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Advantages of Vizhinjam Port

Proposed project aims to fulfill the need of providing Transshipment on Indian Coast (at present there is no existing Container Transshipment Terminal in India to cater to this need. Annual Container Traffic close to 4 Million TEUs is currently originating or destined to India through Sea route with CAGR of 14% during the last decade).

Vizhinjam is an all-weather port and the international shipping line is just one nautical mile off Vizhinjam coast.

The proposed site is on the INTERNATIONAL SHIPPING LINE, very close to the EAST-WEST SHIPPING AXIS.

The proposed site is endowed with natural depth of 24 m (which is by far the best compared to other ports in the world) as close as one Nautical Mile from the sea coast. There is no littoral sedimentation and due to natural depth availability, the site needs no dredging or minimal capital dredging requirements and thus low costs (as compared to the any other port in India within a reasonable distance from the East-West Shipping axis).

  • The depths at ports in New York, Southampton, Singapore, Dubai, Colombo, Hong Kong is 15 meters and requires dredging

It has more advantages compared to Colombo port and if developed can harbour even Panamax class and futuristic vessels. It also satisfies the physical and hydrographical parameters of modern seaports, the memorandum said.

The proposed site has minimal Littoral drift and as such would hardly require any maintenance dredging during the years of operation. This will result in low O&M Costs.

The proposed port is a Green-field project, away from urban/city limits, and thus can be master planned and shaped by the professional and experienced developer as per his own efficient designs and needs. The Port can turn out to be an efficient, modern and highly productive port with design, expertise and experience of the successful developer having international experience in such ports.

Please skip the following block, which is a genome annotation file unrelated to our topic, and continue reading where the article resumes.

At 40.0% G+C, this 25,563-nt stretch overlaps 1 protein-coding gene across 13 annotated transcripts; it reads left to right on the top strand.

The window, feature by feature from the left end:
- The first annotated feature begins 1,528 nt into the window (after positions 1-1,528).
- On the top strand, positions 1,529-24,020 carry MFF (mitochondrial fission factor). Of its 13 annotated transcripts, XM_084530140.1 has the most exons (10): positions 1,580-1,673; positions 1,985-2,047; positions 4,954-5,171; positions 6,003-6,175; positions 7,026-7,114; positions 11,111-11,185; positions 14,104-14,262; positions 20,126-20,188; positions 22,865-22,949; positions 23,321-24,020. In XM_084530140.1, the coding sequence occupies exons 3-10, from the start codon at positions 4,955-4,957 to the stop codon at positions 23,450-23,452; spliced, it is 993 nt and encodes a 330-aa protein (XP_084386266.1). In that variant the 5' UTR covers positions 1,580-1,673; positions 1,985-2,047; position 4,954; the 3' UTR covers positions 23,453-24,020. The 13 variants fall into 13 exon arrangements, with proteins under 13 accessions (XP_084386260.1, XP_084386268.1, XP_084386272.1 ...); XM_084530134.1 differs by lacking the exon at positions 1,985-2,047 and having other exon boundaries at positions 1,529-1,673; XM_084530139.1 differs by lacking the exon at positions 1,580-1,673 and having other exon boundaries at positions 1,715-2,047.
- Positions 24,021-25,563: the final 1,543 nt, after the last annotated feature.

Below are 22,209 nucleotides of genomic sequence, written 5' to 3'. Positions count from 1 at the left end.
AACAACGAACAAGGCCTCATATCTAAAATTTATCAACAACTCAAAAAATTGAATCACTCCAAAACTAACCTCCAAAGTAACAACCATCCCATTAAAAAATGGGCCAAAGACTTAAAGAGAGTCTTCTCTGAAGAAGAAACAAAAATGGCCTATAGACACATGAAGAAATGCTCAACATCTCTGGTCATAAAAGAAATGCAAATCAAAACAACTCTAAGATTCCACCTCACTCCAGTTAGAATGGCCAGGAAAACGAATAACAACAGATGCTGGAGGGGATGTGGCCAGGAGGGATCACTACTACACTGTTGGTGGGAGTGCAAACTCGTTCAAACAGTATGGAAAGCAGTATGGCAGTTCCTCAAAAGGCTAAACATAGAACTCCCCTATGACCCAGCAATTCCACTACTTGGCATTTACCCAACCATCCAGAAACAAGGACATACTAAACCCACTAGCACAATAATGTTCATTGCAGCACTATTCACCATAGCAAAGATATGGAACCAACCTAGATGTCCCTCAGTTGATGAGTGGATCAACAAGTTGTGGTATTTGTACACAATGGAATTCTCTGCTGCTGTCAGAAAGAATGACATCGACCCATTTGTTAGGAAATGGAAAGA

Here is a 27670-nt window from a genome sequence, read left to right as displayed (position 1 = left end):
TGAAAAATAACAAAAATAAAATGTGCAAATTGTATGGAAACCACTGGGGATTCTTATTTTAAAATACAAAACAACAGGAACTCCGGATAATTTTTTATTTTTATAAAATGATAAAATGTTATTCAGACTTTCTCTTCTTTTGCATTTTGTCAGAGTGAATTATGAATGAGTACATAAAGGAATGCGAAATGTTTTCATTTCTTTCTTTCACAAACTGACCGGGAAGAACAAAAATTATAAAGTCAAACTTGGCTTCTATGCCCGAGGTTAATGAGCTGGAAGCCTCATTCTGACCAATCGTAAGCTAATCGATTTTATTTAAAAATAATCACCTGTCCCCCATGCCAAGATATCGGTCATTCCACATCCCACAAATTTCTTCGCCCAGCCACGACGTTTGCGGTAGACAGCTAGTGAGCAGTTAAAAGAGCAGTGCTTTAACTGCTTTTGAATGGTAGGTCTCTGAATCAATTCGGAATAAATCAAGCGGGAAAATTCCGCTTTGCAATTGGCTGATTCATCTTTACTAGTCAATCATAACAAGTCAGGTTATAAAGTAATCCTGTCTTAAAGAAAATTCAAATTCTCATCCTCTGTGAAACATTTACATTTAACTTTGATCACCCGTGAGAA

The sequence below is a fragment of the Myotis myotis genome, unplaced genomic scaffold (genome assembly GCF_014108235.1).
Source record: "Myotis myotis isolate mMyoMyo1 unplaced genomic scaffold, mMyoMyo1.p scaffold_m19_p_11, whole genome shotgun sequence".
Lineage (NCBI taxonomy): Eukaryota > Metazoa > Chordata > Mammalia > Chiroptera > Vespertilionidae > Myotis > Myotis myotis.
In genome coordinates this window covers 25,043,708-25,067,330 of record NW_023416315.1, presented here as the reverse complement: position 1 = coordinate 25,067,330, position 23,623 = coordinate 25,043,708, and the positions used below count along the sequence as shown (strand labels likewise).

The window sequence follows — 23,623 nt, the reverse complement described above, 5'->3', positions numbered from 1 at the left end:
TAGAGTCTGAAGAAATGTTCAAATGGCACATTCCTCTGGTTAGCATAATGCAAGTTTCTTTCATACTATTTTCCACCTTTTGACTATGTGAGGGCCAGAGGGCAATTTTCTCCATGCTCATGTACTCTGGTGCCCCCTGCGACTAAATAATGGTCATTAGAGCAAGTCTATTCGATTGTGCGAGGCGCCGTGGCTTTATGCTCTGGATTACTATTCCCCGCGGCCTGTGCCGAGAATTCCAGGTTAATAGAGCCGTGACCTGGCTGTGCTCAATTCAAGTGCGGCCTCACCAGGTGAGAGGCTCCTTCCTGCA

The port can attract large share of the container transshipment traffic which is now being diverted to Colombo, Singapore and Dubai. It can also ensure the badly needed economic development of India other than opening up immense job opportunities.

THE proposed deepwater international container trans-shipment terminal at Vizhinjam is expected to bring down the total costs of movement of containers to and from foreign destinations, according to the Container Shipment Economics Study.

At present, India's port capacity(12 major Indian ports) is a meagre 4.61 million TEUs/annum compared with China's capacity of 50 million TEUs, almost 11 times that of India's. Vizhinjam Port alone will have the capaciy of 4.10 million TEU/annum.

Cargo handled by Major Ports in India

Major Port
(04-'05, MMT)
Container Traffic
(04-'05)(million TEU)
  Cochin 14 0.19
  Ennore 9.5
  Haldia 36 0.13
  JNPT 33 2.37
  Kandla 42 0.18
  Kolkata Dock System 10 0.16
  Mormagao 31 0.01
  Mumbai 35 0.22
  New Mangalore 34 0.01
  Paradip 30
  Tuticorin 16 0.31
  Vizag 50 0.05
Source: Indian Ports Association
(* Projected )
TEU - Twenty foot equivalent unit

The study, carried out IL&FS Infrastructure Development Corporation and Hauer Associates, has also found that the Sethusamudram project will promote inter-coastal movements of Indian cargo, enhancing the potential of Vizhinjam as a trans-shipment hub.

On the other hand, the present Indian gateway ports do not attract a sufficient number of mainline vessels due to inadequate facilities and the distance from international shipping routes. As of now, about 61 per cent of Indian export/import containers are trans-shipped through the nearby foreign ports of Colombo, Singapore and Salalah (Oman.) This results in an additional burden of up to $200 per TEU of cargo interests with freight paid by Indian exporters being 11.4 per cent of the c.i.f (cost, insurance, freight) value of goods as against the world average of 6.1 per cent.

Notwithstanding the location of Vizhinjam in the deep South, cargo interests in the southern, northern and western regions may find it more viable to use the port as a gateway/trans-shipment terminal instead of Colombo, Singapore or Salalah. This means the hinterland of the port may extend to the western and northern parts of the country.

Once the port is up, Indian exporters will not have to travel to Dubai or Singapore for trans-shipment of cargo. Its is expected to save a Rs 1000 crores in expenditure.

The National Highways (NH-47-in use for years) NH-47 Bypass (partly completed and balance 6-8 Km under implementation) are in close proximity (Bypass at 3 Km & NH at 10 Km) and national rail network is less than 12 Km from the proposed port site. On one side NH-47 connects Thiruvananthapuram to Salem via Coimbatore and to Kanyakumari on the other side. At Kanyakumari, NH-47 would connect to the proposed N-S corridor (between Kashmir and Kanyakumari) being implemented under National Highway Development Project (NHDP) of National Highway Authority of India (NHAI). New alignment connecting Thiruvananthapuram to Kanyakumari is also proposed by NHAI under NHDP, the detailing of the same is underway (to be followed by implementation).

Traffic handled at Major Ports in April 06 to Sep'06(Provisional figures).

Source: Mumbai Port Trust Website.